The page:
The thing about clutter is that there’s no hiding it. Scrap that. Okay so there are LOADS of places to hide your clutter. Chuck it into the coat cupboard. Behind the sofa. Under the bed. In the car if you’re really desperate. We could go on. But this isn’t a guide on how to hide away your clutter. The point is, if you have clutter, you know you have it. Because even if you have hidden the kids’ toys in the under-stairs cupboard before the whole book group arrives at your house, or unsorted laundry under the bed when your mother-in-law pays an unexpected visit (surprise!) you know the mess is there, that’s why you’re trying to hide it. And later once they’ve gone you’ll have to tackle it because it’s probably in the way of stuff you need.
So in a way, the great thing about email clutter is that nobody can see it. Even your nearest and dearest aren’t going to go trawling through your emails and see you have 23,293 unopened messages. But that is also the problem… Read more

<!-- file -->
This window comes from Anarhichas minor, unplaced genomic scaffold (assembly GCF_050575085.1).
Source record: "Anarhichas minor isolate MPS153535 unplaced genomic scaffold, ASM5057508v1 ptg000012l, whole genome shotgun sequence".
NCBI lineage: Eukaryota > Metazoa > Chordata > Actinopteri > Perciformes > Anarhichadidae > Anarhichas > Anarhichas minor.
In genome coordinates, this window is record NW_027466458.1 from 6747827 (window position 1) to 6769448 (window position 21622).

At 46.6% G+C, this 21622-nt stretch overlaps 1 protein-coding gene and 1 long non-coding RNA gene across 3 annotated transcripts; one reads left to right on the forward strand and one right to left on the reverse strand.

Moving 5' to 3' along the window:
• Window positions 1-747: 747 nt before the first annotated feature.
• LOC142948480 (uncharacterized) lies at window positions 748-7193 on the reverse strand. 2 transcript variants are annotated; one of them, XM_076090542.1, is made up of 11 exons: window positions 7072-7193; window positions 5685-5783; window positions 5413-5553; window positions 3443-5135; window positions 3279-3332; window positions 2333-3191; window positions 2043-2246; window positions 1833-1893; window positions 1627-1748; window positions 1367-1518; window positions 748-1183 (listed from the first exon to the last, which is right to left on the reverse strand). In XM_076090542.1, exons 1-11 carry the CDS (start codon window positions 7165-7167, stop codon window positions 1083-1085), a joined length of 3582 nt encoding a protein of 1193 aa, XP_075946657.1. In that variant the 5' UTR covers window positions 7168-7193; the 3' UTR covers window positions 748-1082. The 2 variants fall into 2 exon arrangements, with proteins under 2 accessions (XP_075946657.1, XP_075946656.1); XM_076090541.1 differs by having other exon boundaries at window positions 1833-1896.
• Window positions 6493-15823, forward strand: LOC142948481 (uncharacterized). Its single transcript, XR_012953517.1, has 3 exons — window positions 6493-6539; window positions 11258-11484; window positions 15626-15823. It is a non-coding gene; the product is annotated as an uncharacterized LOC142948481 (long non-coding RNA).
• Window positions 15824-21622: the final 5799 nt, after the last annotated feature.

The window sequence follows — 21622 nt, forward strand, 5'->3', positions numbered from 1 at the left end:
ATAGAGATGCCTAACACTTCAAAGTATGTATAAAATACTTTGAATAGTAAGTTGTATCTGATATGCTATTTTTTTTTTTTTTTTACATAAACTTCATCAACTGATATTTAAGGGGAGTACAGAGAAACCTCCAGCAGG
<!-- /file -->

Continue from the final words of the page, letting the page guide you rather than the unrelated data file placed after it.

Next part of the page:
We’ve all been there. Fired off an unusually aggressive email in the spur of the moment. Emailed something we wouldn’t dare say to someone’s face. It’s one of the pitfalls of communicating by text or email. We have a tendency to behave more badly than we would face-to-face.
It’s usually just thoughtless venting soon forgotten but when it comes to more serious conflict such as work grievance, divorce or inheritance, an aggressive email can have deeper repercussions. More people involved, more chance of emails being forwarded, emails which could be brought up in court. Which is why your response to hostile emails can affect not only your relationships but also the outcome of a case.
Ask yourself – do I need to respond? Read more
That jacket. The one you got in the clearance sale. The colour was never quite right and it was a bit tight on the sleeve but it was a total bargain. Designer jacket for that price! So of course it has spent a long and lonely life in the back of your wardrobe. It did see the light of day briefly 5 years ago when you moved house. And… no come to think of it you never did wear it out. You should have got rid of it years ago.
No, you say. I’ll sell it. It must be worth loads by now. I’ll make the money back.
Really? You think?
Why you won’t get the money back